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Airway conference gives dentists tools that can make difference in children's lives

September 03, 2018

By David Burger

Photo of Drs. McDavid, Kraus and Hui at Airway Conference
Camaraderie: Three dentists from Texas converse during a break at the 2018 Children's Airway Health conference at ADA Headquarters Aug. 24-25. From left are Drs. Alan McDavid, Collin Kraus and Jason Hui.
For Dr. Niki Latiolais, a general dentist from Mount Pleasant, Texas, the issue of children's sleep-disordered breathing hits close to home.

Her daughter would wake up more than 10 times a night as a toddler. In addition, she suffered from night terrors, regularly wet her bed and was having difficulty in school.

But once Dr. Latiolais' daughter had her tonsils removed and was fitted with an oral appliance designed to keep the mouth closed and her airway open, the difference was like night and day. The girl now sleeps deeply without disturbances and even though she is only in the second grade, reads at a fifth-grade level.

Dr. Latiolais said she has a passion for helping her own patients struggling with sleep apnea and other obstructed airway issues, which explains why she was one of more than 260 people attending the sold-out 2018 Children's Airway Health — A Practical Conference at ADA Headquarters in Chicago Aug. 24-25.

"It is a long-overdue meeting," said Dr. Steve Carstensen, a diplomate of the American Board of Dental Sleep Medicine and emcee of the conference. "All of the speakers have told me that we should have done this a long time ago."

With dentists making up 80 percent of the audience, the conference brought together experts in sleep-disordered breathing from both the medical and dental communities, signaling how a team of doctors are needed to successfully diagnose and treat the disorder.

Photo of Drs. Ombrello and Latiolais at Airway Conference
Engaged: Drs. Jill Ombrello and Niki Latiolais smile when watching David Gozal, M.D., give his keynote speech on approaches to diagnosing pediatric obstructive sleep apnea.
"This is an evolving field," said attendee Dr. Alan McDavid, a general dentist who has an office in McKinney, Texas. He also has a second office called Texas Sleep Solutions, a clinic that specializes in treating patients with sleep-disordered breathing. He said he attended the conference with his colleague Dr. Jason Hui to "see if I can pick up a few more pearls." He said he appreciated the opportunity to hear the perspective from those in the medical field.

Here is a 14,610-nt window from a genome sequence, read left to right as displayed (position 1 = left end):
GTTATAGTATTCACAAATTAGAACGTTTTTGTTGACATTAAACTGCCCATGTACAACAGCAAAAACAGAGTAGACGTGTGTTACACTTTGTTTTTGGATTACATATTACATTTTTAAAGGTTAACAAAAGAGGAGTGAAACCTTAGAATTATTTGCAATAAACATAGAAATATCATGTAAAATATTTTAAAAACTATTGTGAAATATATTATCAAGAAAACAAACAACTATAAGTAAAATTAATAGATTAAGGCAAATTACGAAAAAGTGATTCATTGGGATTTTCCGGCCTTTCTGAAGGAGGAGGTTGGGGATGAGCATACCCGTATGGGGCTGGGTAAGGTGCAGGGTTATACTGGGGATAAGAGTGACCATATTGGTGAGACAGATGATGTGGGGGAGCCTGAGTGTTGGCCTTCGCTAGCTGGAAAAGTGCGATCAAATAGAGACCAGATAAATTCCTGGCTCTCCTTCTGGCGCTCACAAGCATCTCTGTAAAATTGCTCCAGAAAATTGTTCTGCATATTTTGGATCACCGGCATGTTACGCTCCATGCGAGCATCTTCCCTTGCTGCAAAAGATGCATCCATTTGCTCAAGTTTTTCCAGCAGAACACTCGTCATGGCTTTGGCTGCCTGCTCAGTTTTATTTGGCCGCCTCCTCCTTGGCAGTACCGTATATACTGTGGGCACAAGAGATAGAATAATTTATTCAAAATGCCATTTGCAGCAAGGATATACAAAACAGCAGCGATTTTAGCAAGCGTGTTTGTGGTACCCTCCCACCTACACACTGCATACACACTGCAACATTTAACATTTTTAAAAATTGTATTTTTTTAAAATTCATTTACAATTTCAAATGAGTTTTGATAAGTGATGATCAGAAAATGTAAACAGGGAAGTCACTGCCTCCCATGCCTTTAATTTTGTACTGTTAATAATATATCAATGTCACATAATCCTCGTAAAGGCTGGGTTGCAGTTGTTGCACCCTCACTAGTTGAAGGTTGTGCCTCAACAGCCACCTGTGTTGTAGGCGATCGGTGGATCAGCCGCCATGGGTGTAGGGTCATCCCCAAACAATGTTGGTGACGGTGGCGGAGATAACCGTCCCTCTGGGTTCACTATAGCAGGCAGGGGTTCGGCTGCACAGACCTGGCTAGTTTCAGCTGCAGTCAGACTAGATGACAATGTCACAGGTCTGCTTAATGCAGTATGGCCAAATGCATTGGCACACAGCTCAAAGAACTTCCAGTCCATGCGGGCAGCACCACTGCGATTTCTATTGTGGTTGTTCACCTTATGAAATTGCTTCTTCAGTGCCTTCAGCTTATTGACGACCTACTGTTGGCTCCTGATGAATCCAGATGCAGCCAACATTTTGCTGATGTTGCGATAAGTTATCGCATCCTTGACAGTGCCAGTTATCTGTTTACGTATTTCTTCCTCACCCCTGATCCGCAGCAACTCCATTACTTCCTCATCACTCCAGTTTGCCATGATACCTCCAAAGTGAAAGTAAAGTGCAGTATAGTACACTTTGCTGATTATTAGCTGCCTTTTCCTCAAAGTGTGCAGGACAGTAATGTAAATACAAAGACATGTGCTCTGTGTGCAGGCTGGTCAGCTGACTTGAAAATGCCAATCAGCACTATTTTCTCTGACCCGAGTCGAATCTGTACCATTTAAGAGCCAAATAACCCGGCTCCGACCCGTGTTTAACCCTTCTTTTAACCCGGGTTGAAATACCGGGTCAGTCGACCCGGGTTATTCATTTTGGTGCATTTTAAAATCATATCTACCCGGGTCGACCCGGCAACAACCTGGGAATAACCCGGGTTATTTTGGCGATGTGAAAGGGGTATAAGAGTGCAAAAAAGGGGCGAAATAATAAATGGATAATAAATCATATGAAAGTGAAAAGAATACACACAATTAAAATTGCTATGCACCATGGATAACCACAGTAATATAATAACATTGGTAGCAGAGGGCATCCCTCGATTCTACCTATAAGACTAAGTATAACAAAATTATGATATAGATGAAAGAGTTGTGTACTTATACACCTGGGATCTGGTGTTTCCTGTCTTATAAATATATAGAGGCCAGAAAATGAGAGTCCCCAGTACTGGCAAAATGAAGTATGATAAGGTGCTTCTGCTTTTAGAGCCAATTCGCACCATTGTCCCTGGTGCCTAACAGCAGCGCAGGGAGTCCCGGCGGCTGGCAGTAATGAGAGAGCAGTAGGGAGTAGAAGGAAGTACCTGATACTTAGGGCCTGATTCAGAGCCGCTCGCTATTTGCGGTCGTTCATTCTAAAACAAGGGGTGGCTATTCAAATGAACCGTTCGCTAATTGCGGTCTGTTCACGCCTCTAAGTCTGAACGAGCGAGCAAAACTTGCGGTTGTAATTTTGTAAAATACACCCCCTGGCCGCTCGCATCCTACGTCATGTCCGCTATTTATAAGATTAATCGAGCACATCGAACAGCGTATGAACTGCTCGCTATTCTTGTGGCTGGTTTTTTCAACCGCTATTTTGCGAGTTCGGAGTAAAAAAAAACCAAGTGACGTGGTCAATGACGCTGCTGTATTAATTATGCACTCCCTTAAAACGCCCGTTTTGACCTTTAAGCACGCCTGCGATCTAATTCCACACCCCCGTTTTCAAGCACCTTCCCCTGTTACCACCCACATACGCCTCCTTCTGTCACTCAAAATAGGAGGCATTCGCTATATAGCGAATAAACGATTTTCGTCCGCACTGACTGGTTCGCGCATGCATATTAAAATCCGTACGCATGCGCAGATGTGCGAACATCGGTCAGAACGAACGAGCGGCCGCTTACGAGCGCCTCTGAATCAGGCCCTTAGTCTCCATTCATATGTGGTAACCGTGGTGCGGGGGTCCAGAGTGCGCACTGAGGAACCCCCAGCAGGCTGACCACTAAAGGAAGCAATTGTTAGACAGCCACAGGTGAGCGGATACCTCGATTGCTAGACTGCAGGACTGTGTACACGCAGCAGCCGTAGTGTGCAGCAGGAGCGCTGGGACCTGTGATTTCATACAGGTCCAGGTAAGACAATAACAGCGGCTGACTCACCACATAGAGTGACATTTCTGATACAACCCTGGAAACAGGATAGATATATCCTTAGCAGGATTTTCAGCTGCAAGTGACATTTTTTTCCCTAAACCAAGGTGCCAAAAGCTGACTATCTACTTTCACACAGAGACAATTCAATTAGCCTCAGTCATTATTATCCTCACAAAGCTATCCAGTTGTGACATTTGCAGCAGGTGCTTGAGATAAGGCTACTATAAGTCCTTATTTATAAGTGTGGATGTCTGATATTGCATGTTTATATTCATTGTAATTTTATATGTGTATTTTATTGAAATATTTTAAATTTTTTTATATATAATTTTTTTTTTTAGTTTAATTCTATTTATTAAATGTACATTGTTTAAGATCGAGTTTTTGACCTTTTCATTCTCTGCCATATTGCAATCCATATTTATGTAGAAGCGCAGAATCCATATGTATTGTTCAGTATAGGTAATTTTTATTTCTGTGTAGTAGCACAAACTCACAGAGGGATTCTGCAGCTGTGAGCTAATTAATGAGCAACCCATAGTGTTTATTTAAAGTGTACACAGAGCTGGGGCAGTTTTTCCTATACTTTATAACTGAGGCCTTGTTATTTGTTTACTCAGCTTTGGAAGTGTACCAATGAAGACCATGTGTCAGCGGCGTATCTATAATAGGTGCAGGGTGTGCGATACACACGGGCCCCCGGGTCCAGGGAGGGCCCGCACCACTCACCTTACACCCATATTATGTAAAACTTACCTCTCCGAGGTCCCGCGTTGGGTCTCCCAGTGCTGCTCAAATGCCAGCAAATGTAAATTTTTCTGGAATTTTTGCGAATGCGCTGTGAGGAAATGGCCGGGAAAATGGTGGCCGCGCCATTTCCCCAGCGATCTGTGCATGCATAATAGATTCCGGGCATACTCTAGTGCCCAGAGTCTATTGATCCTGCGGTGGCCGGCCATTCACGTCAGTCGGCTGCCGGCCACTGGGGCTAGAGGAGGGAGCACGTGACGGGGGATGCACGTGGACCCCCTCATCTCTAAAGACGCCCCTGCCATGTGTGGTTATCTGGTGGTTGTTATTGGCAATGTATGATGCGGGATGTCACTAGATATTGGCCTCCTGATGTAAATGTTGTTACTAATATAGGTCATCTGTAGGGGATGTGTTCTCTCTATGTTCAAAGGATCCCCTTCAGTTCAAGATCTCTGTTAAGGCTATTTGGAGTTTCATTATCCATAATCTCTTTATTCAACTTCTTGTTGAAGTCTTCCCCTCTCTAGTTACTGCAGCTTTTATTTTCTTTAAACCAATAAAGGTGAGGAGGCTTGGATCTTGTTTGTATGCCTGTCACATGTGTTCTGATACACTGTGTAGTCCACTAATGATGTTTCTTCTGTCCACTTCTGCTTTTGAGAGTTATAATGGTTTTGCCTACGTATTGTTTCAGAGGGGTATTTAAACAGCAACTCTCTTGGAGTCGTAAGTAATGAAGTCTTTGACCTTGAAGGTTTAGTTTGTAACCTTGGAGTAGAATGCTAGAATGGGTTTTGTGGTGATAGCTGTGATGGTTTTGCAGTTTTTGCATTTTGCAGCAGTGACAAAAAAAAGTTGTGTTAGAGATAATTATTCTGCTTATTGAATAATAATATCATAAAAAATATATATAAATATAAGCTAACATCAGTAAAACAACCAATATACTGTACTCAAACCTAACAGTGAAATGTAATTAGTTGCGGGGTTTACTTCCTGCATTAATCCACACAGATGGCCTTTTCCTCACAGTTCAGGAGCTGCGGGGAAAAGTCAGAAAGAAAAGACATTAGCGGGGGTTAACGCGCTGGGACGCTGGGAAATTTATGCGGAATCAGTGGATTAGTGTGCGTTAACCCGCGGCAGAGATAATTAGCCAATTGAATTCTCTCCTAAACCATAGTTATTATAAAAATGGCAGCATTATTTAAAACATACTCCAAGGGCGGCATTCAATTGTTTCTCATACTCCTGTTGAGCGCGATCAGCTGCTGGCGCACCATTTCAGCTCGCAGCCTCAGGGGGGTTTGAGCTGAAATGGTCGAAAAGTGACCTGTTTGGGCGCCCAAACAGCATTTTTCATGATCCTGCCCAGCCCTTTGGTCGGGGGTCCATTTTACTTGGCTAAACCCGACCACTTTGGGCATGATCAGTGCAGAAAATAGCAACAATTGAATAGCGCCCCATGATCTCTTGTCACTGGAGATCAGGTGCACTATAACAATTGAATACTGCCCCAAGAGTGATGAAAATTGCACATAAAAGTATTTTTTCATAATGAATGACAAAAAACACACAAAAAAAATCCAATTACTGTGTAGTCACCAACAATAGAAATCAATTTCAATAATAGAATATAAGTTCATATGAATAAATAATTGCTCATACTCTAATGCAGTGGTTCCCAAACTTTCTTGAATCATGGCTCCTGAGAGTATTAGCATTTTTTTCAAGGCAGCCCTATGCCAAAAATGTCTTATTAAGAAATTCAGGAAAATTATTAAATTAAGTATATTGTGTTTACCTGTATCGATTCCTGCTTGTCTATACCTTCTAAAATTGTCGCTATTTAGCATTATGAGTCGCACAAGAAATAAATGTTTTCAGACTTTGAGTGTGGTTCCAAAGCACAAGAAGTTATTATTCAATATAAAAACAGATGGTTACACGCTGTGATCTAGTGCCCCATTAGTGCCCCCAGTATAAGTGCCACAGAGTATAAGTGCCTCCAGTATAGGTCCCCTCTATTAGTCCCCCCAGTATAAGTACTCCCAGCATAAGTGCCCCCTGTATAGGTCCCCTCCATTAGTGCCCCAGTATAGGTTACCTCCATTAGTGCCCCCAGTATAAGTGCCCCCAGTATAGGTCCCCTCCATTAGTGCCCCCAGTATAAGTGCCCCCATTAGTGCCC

The symposium focused on compromised airway health in pediatric patients — and the role dentists can play in risk assessment, referral for diagnosis and treatment.

Ron Mitchell, M.D., professor of otolaryngology and pediatrics and chief of pediatric otolaryngology at the University of Texas Southwestern and Children's Medical Center in Dallas, spoke about achieving the best outcomes for pediatric patients with obstructive sleep apnea. He stressed that if diagnosed and treated early in life, patients could grow up to be adults without sleep disorders.

Dr. Mitchell recommends that every dentist who sees children should ask the parents about their children's sleep patterns. In addition, if a patient is at risk and/or corrected early, the sleep patterns should be evaluated over a person's life to ensure "a lifetime of awareness and healthy living."

Continual learning and asking questions at dental visits about sleep habits are crucial, echoed Dr. Carstensen.

Requiring parents to fill out medical history forms as a way to screen for disorders is a big part of how speaker Dr. Jill Ombrello treats her patients, she said in a talk called "Pediatric Sleep-Disordered Breathing: A Silent Epidemic."

Dr. Ombrello said the questionnaires are necessary to diagnose disorders as early as possible, because they almost always get worse, quoting Taylor Swift's song "Bad Blood": "Band-Aids don't fix bullet holes."

Treating sleep-disordered breathing in children, Dr. Ombrello said, "unlocks their potential and lets them be the best versions of themselves."

Conference organizers are planning to continue the conversation and dive deeper into this topic at ADA Headquarters March 3-4, 2019. Those interested should keep their eyes open for registration information.

Photo of the large crowd at Airway Conference
Packed: A standing-room-only crowd of more than 260 people attended the conference.
In 2017, the House of Delegates approved an ADA policy statement addressing dentistry's role in sleep-related breathing disorders, developed as a result of a 2015 resolution. The adopted policy emphasizes that "dentists are the only health care provider with the knowledge and expertise to provide oral appliance therapy."

The adopted policy statement outlines the role of dentists in treatment of the disorder.

Key components include assessing a patient's risk for the disorder as part of a comprehensive medical and dental history and referring affected patients to appropriate physicians. In children, the dentist's recognition of suboptimal early craniofacial growth and development or other risk factors may lead to medical referral or orthodontic/orthopedic intervention to treat and/or prevent the disorders. The policy also covers evaluating the appropriateness of oral appliance therapy as prescribed by a physician; recognizing and managing appliance side effects; continually updating dental sleep medicine knowledge and training; and communicating patients' treatment progress with the referring physician and other healthcare providers.

The entire policy can be found online at ADA.org.